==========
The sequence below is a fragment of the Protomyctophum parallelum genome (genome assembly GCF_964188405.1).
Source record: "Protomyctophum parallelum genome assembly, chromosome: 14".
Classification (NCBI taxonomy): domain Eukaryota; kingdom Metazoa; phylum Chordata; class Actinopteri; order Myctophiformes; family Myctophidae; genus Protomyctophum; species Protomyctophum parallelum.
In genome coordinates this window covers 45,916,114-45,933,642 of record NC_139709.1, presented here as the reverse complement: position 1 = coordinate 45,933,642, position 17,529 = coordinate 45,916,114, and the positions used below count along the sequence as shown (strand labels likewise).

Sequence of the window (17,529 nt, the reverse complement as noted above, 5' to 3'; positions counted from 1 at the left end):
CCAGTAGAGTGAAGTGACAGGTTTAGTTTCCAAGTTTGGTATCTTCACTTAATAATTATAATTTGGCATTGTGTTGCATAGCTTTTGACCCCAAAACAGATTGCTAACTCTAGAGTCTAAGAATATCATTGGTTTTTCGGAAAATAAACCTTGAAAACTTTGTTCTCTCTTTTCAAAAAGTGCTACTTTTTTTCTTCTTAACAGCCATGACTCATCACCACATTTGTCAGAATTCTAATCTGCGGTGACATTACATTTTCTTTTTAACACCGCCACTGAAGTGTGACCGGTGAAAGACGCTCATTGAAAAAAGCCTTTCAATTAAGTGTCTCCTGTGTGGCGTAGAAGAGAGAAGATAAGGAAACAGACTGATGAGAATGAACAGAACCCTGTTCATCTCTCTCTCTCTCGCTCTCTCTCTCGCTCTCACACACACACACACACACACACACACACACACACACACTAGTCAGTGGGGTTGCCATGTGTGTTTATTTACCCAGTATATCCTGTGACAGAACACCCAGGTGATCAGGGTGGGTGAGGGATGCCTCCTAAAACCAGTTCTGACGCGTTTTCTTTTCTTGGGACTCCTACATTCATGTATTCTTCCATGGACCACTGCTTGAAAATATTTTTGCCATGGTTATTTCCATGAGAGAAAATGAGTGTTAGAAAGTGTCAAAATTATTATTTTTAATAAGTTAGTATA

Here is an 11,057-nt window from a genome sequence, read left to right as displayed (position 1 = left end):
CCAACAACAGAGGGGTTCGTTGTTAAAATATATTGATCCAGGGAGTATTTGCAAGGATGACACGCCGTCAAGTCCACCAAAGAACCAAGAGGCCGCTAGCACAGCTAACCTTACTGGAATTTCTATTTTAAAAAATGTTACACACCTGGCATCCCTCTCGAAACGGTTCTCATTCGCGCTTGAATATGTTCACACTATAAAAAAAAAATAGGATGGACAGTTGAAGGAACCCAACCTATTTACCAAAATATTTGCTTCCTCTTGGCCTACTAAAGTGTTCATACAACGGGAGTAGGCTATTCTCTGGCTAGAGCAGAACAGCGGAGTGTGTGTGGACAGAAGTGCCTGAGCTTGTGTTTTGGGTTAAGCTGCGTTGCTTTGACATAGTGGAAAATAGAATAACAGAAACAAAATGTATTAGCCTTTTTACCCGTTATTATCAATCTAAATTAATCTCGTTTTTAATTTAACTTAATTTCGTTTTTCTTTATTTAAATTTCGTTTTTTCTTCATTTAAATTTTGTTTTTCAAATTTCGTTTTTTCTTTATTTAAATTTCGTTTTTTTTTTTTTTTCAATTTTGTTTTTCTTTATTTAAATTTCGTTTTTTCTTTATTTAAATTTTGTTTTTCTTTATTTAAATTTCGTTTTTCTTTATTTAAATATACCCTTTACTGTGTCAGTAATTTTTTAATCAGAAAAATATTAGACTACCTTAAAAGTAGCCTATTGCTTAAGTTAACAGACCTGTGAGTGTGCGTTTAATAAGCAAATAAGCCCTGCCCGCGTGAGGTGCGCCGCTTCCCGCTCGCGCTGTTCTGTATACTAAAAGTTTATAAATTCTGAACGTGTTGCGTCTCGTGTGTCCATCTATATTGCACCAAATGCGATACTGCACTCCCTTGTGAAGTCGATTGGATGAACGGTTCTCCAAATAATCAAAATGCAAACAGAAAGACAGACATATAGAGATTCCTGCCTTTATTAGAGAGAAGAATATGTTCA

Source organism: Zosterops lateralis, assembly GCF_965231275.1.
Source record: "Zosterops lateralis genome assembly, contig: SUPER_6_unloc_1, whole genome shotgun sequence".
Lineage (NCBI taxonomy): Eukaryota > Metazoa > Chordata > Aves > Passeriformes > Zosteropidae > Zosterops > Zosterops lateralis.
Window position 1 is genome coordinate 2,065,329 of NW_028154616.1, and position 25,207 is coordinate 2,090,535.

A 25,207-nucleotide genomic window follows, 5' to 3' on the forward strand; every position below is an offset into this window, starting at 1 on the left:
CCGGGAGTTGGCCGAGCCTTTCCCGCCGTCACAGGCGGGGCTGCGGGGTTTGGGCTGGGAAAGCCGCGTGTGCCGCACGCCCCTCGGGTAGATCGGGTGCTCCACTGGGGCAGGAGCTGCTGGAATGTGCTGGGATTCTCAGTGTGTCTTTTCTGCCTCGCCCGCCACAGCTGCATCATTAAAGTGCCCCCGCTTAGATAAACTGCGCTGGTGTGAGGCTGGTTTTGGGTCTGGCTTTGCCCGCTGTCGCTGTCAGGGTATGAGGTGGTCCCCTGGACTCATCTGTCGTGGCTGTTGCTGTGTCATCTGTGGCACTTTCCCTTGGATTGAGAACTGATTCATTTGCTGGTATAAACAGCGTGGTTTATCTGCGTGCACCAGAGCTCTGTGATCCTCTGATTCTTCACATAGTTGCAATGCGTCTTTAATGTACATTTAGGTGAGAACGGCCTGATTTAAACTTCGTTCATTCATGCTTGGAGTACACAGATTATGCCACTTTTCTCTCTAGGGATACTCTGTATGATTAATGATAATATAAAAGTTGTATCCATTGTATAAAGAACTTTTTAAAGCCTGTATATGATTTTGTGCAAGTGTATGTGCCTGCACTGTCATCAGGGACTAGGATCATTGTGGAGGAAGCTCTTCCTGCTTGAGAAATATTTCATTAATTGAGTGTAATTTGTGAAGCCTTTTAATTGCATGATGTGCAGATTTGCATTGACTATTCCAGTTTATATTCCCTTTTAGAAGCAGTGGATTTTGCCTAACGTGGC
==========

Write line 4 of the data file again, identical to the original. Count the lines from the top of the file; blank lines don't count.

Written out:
In genome coordinates this window covers 45,916,114-45,933,642 of record NC_139709.1, presented here as the reverse complement: position 1 = coordinate 45,933,642, position 17,529 = coordinate 45,916,114, and the positions used below count along the sequence as shown (strand labels likewise).